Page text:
Study: Ventilation Key to Limiting Virus Risks to Plant Workers

Workers wear protective masks and stand between plastic dividers at Tyson Foods’ poultry processing plant in Camilla, Ga., in April. (Tyson Foods via AP)

(CN) — Working shoulder-to-shoulder in one large room, shouting at each other over loud machinery, meatpacking workers are at severe risk of contracting Covid-19. New research found ventilation is key to preventing major outbreaks at these plants.

Meatpackers account for 0.16 % of the U.S. population, but they make up 1% of all Covid-19 cases in the U.S., roughly 166,000, said Felicia Wu, a Michigan State University toxicology professor who presented a study Tuesday in which she and her colleagues developed a Covid-infection risk model for the meatpacking industry.

“That’s staggeringly high,” she said.

Along with prisons and nursing homes, some of the largest Covid-19 outbreaks in the U.S. have occurred at meatpacking plants. The biggest was this spring at Smithfield Foods’ pork plant in Sioux Falls, South Dakota, in which 1,294 workers and hundreds of their close contacts came down with the virus and four workers died.

Though the company shut down the plant at the urging of elected officials, it was only for two weeks as President Trump issued an executive order in late April deeming meatpacking plants essential businesses that should stay open to provide a continued supply of protein for Americans. Through open-records requests, the news organization ProPublica found Trump cribbed the order from a draft written by the North American Meat Institute, a trade group that represents companies that process 95% of beef, pork and veal and 70% of turkey products in the U.S.

Smithfield’s plant, which can process up to 20,000 hogs per day, is one of 12 large-scale meatpacking plants forced to temporarily shutter this year due to coronavirus outbreaks with disastrous results for the industry, Wu said, speaking at the Society for Risk Analysis’ annual conference.

“Because farmers cannot easily take their animals and go to another meatpacking plant because they may be spread far apart, or overloaded with animals, they’ve actually had to euthanize a large number of livestock,” Wu said in a virtual symposium.

Margaret Beestra, an Ohio State University graduate student, discussed her interviews of 28 Ohio farmers for her study on how the pandemic affected them at the conference and cited a CBS News headline from May stating, “Farmers Will Have to Euthanize Millions of Pigs as Meat Plants Remain Closed.”

She said as a workaround to the plant closures, some of the farmers she talked to got creative: A few had customers come to their farms and sold them hogs or cows, while one built a small butchering facility on site.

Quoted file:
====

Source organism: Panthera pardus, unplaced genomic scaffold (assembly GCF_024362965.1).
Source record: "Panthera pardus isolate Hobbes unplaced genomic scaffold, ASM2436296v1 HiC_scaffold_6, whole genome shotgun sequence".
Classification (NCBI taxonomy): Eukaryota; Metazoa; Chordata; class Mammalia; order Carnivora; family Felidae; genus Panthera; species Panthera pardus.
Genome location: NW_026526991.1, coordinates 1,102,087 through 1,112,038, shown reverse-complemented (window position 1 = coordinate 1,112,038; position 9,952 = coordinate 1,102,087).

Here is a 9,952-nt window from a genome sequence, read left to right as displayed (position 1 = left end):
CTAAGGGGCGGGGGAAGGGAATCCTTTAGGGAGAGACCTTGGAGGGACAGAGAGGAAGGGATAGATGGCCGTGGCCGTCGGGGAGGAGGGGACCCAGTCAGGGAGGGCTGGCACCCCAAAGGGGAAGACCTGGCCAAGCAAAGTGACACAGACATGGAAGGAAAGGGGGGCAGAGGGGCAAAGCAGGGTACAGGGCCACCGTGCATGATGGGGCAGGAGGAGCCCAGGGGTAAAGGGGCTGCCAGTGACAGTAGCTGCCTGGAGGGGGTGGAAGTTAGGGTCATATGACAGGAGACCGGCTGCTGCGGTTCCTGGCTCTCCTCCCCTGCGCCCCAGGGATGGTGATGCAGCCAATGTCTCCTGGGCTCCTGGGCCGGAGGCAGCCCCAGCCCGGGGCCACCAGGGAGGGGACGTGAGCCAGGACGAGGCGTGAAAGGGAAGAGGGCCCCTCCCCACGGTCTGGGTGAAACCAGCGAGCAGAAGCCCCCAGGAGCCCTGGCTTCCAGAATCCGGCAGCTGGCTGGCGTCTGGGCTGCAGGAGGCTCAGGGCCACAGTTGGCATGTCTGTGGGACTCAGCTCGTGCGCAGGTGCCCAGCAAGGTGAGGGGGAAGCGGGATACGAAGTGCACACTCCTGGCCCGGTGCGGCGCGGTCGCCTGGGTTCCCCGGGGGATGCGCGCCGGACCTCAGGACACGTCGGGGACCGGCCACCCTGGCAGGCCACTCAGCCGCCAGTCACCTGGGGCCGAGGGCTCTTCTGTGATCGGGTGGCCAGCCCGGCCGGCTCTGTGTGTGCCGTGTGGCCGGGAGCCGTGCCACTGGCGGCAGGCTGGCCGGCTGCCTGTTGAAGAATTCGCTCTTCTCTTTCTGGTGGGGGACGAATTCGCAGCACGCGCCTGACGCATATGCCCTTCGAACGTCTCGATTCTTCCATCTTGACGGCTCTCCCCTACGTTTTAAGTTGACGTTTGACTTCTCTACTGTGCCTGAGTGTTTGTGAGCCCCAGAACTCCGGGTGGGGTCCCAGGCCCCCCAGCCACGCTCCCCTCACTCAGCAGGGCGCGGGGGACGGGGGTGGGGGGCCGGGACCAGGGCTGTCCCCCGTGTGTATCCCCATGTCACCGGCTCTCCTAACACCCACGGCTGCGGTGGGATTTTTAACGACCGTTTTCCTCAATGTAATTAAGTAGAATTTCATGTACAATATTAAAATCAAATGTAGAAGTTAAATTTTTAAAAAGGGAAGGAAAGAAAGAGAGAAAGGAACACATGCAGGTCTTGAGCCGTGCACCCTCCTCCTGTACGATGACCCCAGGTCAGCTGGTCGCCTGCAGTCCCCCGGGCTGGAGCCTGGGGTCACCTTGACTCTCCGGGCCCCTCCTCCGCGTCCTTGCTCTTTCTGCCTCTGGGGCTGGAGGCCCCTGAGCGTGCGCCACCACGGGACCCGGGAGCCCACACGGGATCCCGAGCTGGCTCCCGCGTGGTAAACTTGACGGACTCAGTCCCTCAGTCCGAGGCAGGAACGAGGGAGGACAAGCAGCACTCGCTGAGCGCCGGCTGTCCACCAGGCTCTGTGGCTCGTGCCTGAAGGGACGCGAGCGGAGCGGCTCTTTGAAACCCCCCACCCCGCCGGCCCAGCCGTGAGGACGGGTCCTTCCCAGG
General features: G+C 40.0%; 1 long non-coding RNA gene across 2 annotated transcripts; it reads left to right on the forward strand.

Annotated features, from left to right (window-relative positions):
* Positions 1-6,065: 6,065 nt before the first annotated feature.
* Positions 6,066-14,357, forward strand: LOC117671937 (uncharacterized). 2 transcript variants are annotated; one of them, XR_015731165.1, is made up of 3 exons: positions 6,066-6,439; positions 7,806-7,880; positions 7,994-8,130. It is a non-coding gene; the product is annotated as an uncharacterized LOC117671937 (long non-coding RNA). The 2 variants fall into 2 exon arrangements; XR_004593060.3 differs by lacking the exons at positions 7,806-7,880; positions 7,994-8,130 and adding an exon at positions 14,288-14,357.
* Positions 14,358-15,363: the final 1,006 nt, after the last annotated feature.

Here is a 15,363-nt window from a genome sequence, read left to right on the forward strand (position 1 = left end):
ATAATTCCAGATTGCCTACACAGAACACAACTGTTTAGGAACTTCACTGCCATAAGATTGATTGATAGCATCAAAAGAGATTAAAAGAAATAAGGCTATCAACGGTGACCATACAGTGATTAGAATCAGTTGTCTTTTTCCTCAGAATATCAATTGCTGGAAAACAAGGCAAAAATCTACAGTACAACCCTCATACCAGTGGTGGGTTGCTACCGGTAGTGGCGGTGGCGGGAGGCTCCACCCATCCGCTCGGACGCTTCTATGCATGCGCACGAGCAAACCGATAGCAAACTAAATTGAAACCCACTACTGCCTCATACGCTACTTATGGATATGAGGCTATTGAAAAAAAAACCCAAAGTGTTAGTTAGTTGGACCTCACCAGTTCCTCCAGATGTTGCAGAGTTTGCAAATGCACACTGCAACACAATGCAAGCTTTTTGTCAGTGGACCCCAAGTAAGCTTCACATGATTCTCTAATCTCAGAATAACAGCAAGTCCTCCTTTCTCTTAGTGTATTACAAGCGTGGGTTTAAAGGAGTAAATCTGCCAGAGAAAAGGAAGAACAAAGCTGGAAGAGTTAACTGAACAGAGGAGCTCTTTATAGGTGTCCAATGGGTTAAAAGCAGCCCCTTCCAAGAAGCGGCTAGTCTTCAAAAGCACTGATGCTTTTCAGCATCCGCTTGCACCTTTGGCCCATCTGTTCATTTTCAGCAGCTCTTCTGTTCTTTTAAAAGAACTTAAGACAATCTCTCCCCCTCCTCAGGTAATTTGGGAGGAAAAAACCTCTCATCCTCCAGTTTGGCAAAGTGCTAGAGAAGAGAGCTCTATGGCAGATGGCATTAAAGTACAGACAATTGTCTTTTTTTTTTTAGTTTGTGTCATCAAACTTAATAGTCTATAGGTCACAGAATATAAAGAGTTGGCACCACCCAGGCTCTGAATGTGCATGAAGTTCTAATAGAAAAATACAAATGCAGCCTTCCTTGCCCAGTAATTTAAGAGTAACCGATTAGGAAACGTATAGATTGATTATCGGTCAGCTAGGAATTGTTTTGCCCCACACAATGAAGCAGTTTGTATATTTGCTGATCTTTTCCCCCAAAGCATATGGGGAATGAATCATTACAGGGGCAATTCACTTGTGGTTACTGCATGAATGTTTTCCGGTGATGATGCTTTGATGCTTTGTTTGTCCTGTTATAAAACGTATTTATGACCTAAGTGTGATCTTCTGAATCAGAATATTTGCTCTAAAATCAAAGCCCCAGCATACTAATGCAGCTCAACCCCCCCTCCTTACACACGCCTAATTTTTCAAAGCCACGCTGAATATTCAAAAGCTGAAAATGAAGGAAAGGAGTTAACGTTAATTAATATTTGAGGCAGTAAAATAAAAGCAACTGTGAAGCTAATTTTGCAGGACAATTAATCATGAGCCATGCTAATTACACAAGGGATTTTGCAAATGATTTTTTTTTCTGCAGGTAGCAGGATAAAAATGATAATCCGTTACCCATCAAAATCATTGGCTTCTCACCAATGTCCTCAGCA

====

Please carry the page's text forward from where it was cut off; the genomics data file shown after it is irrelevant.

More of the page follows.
She said butcher shops in the Midwest are now booked years in advance by farmers who panicked when Covid-19 outbreaks forced meatpacking plants to temporarily close.

The prices of meat in grocery stores has fluctuated wildly throughout the year due to the plant closures. In August, the price of 15-pound briskets at an HEB grocery store in Houston went from $45 to $75 the next week then back to $45.

Wu said some meatpacking plants tried to take precautions to protect their workers early in the pandemic, only to learn the measures were not very effective as research on the virus evolved.

In April, Tyson Foods put thin plastic coverings between assembly line workers at one of its meatpacking plants, Wu said.

“That was when we believed Covid-19 was primarily transmitted through droplets so they might fall fairly easily to the ground … Now, however, we know a primary route of transmission is aerosol transmission so…these plastic sheets actually do not protect workers from Covid-19 infection,” Wu said.

She and her team created a model to estimate the viral load of coronavirus in meatpacking plants based on the half-life of the virus, the rate at which humans breathe, how much virus is expelled when an infected person breathes, talks or coughs and the air-exchange rates.

“What we found in our model, the air-exchange rate is crucial to reducing the viral load to minimize infection risk,” Wu said, adding that air exchange is also crucial for the buses that are commonly used to transport meatpacking plant workers, many of whom are immigrants, to and from work.

Asked if ventilation can be easily adjusted in U.S. meatpacking buildings, Wu said if the building is up to code it should be relatively easy to improve ventilation rates.

“It’s much more of a problem in individual houses…For example if you have people coming into your house, even if you opened up all the windows, the most you could achieve is maybe three complete air exchanges in an hour,” Wu said.

But well-ventilated buildings can achieve six complete air exchanges per hour or more, Wu noted.

“So that certainly is a possibility, but it completely depends on retrofitting and what infrastructure for ventilation is already there,” she said, adding that she hopes to publish her research quickly to put companies and plant managers on notice of her findings.

Despite the bad press meatpacking companies have received for their numerous Covid outbreaks, Wu said there has not really been much substantive changes in working conditions because the nature of the work cannot accommodate social distancing.

“So what can we promote? she said. “Enforcing effective mask wearing and other protective gear, improved ventilation and air-exchange rates in both the meatpacking and transportation buses, [and] enforcement of sick leave for symptomatic and diagnosed cases.”

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